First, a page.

Palmitoylation is a reversible post-translational addition of a 16-carbon lipid chain involved in trafficking and compartmentalizing target proteins. It is important for many cellular functions, including signaling via membrane-localized estrogen receptors (ERs). Within the nervous system, palmitoylation of ER is necessary for membrane surface localization and mediation of downstream signaling through the activation of metabotropic glutamate receptors (mGluRs). Substitution of the single palmitoylation site on ER prevents its physical association with the integral membrane protein caveolin-1 (CAV1), required for the formation of the ER/mGluR signaling complex. Interestingly, siRNA knockdown of either of two palmitoyl acyltransferases, zinc finger DHHC type–containing 7 (DHHC7) or DHHC21, also eliminates this signaling mechanism. Because ER has only one palmitoylation site, we hypothesized that one of these DHHCs palmitoylates CAV1. We investigated this possibility by using an acyl–biotin exchange assay in HEK293 cells in conjunction with DHHC overexpression and found that DHHC7 increases CAV1 palmitoylation. Substitution of the palmitoylation sites on CAV1 eliminated this effect but did not disrupt the ability of the DHHC enzyme to associate with CAV1. In contrast, siRNA-mediated knockdown of DHHC7 alone was not sufficient to decrease CAV1 palmitoylation but rather required simultaneous knockdown of DHHC21. These findings provide additional information about the overall influence of palmitoylation on the membrane-initiated estrogen signaling pathway and highlight the importance of considering the influence of palmitoylation on other CAV1-dependent processes.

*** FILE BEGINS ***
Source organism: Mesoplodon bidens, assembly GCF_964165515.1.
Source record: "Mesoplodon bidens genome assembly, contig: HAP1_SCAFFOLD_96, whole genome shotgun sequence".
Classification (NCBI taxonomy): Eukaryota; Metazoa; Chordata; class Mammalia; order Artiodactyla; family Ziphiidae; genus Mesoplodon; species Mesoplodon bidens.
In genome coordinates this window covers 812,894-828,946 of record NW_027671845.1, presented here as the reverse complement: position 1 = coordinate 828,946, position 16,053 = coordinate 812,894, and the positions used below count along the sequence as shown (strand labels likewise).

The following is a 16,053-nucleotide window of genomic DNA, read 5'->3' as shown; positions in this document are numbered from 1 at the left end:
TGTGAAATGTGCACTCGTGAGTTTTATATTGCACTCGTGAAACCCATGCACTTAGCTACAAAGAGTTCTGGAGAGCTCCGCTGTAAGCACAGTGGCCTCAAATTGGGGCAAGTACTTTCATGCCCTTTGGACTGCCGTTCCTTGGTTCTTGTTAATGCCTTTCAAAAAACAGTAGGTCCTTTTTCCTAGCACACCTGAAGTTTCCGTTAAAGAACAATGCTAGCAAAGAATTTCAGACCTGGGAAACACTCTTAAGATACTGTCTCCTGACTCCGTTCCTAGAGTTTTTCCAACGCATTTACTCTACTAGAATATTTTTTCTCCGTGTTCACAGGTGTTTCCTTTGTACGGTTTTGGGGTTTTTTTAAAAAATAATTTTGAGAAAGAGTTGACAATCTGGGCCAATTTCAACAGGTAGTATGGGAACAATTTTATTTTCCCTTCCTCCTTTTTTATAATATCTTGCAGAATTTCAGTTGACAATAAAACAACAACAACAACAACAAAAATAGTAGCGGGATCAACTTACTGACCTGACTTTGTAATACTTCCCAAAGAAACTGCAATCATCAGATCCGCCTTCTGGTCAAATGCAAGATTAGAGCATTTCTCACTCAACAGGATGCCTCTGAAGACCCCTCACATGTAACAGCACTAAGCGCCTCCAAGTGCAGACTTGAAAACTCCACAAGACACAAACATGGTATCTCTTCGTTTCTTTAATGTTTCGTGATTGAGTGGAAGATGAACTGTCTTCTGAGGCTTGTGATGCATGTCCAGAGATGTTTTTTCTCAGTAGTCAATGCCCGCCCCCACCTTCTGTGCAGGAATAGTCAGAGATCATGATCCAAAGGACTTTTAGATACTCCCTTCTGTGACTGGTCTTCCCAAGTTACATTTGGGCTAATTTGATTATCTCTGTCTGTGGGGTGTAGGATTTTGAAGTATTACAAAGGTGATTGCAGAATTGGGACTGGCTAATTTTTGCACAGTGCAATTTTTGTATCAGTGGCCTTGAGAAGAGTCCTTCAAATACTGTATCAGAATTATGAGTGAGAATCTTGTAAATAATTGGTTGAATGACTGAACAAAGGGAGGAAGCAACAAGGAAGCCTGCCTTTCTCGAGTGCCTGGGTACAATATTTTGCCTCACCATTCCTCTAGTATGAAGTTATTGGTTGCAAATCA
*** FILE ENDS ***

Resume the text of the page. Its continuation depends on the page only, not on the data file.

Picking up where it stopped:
Bibliographical noteFunding Information:
This work was supported by National Institutes of Health Grants R01DA035008 and R01DA041808 (to P. G. M.), R01NS040701 (to M. L. D.), and R01MH109471 (to J. M.). K. R. T. E. was supported by National Institutes of Health Grant T32DA007234 (to P. G. M.). The authors declare that they have no conflicts of interest with the contents of this article. The content is solely the responsibility of the authors and does not necessarily represent the official views of the National Institutes of Health.